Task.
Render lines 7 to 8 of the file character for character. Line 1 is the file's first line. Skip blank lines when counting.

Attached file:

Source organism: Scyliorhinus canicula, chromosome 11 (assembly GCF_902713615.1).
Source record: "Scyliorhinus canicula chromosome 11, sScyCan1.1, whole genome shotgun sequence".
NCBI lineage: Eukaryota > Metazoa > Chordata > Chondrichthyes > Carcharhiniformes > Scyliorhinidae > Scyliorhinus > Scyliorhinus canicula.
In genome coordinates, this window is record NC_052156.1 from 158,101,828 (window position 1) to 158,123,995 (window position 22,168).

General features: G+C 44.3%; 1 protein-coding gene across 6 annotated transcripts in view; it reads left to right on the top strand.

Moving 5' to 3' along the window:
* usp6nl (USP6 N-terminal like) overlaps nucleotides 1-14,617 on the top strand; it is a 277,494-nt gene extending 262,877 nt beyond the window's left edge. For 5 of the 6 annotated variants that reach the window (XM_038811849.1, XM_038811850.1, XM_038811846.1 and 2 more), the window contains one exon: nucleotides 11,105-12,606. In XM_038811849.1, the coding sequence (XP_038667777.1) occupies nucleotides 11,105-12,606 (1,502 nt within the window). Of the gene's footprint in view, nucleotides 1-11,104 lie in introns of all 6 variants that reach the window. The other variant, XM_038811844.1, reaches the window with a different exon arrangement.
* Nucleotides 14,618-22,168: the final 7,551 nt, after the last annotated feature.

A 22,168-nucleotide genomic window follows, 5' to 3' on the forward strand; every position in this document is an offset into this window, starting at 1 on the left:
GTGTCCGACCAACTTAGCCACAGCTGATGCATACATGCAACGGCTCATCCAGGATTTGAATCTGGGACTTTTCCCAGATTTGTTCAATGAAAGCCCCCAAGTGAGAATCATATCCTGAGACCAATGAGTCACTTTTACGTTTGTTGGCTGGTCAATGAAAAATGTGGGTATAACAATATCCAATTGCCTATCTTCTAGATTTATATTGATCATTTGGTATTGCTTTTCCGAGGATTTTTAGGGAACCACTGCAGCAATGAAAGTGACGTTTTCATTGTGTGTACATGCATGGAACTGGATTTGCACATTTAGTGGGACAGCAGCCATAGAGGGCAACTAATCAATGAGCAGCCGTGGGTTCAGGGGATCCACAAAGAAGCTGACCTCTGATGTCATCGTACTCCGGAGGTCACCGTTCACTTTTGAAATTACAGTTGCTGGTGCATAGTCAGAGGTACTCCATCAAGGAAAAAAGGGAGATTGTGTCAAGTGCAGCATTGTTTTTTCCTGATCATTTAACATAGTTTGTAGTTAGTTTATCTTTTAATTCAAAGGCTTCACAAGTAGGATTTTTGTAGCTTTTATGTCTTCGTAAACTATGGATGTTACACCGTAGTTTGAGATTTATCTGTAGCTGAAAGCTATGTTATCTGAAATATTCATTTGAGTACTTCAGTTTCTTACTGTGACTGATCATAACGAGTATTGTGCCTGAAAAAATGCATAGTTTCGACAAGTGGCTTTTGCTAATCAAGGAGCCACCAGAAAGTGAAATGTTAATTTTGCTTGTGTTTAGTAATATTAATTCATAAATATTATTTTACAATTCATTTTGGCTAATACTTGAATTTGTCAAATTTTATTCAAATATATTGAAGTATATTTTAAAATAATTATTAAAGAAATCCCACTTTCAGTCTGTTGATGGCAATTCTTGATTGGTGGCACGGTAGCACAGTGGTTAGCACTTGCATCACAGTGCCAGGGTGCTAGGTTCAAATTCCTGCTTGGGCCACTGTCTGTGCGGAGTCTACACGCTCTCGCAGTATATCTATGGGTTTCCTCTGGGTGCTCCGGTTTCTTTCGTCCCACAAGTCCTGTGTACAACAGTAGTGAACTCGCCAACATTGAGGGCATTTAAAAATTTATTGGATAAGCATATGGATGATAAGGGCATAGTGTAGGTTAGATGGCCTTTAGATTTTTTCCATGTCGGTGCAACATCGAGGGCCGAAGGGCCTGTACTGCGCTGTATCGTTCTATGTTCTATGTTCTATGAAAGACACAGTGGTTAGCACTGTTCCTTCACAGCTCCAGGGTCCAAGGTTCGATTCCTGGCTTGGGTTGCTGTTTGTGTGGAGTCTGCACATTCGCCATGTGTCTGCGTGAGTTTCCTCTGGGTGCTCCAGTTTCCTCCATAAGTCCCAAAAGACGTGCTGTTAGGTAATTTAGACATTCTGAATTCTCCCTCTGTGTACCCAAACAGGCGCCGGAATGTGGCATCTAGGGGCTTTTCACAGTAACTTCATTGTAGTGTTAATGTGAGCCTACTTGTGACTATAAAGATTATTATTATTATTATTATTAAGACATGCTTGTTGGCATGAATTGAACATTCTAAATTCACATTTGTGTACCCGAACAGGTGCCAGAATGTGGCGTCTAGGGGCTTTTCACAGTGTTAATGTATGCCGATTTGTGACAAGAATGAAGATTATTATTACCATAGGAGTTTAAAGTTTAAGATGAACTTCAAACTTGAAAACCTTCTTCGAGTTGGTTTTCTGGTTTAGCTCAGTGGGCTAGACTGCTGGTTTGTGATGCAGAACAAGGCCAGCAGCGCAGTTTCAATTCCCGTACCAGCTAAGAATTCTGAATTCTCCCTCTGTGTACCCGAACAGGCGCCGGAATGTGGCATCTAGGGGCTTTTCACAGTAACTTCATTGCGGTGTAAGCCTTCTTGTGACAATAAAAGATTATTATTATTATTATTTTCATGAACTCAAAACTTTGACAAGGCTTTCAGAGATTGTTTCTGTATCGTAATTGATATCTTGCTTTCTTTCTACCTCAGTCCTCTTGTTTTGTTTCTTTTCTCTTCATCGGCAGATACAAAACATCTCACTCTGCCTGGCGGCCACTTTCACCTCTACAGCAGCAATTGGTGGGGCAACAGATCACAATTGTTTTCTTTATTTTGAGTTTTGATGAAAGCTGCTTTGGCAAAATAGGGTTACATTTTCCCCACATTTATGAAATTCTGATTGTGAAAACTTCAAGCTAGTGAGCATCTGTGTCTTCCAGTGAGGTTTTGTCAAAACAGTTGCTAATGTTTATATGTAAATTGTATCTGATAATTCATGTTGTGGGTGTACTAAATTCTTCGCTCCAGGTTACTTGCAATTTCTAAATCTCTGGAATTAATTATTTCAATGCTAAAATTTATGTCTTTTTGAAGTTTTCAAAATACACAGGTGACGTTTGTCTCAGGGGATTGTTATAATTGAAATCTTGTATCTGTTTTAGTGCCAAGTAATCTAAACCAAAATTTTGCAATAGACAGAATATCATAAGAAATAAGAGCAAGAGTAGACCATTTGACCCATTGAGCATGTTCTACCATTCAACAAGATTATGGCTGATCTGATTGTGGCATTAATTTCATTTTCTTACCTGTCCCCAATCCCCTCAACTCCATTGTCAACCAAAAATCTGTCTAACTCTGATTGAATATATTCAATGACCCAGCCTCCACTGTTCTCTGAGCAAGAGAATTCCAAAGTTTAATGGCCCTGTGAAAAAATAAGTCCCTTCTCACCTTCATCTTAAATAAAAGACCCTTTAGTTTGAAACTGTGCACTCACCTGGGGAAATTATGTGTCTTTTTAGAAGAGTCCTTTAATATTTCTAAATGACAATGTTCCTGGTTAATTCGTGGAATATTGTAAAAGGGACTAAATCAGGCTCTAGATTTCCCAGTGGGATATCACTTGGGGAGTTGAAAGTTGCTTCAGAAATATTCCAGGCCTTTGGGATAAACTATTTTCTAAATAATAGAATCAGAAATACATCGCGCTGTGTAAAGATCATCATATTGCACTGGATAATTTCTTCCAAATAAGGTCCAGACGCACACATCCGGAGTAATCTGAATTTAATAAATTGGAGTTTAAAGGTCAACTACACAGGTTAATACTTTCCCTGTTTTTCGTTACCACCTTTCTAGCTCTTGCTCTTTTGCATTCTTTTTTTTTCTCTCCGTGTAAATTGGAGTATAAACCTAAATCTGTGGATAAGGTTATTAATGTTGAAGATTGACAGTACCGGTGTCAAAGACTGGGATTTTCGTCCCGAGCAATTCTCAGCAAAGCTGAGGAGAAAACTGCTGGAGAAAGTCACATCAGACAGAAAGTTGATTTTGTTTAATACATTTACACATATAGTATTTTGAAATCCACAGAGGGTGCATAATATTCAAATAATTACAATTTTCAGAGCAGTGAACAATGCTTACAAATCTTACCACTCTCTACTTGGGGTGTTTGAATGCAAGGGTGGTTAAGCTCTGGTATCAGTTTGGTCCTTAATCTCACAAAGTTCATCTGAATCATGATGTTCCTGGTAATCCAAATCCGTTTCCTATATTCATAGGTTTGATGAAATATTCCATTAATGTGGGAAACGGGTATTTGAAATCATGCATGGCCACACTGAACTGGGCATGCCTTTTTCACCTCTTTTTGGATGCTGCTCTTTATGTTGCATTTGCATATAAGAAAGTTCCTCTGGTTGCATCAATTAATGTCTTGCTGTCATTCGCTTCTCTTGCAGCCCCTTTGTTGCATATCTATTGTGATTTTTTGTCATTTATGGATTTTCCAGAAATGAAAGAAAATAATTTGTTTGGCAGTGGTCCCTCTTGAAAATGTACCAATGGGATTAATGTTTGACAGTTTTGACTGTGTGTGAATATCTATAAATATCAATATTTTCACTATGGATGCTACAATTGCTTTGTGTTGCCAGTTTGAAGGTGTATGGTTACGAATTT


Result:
* usp6nl (USP6 N-terminal like) overlaps nucleotides 1-14,617 on the top strand; it is a 277,494-nt gene extending 262,877 nt beyond the window's left edge. For 5 of the 6 annotated variants that reach the window (XM_038811849.1, XM_038811850.1, XM_038811846.1 and 2 more), the window contains one exon: nucleotides 11,105-12,606. In XM_038811849.1, the coding sequence (XP_038667777.1) occupies nucleotides 11,105-12,606 (1,502 nt within the window). Of the gene's footprint in view, nucleotides 1-11,104 lie in introns of all 6 variants that reach the window. The other variant, XM_038811844.1, reaches the window with a different exon arrangement.
* Nucleotides 14,618-22,168: the final 7,551 nt, after the last annotated feature.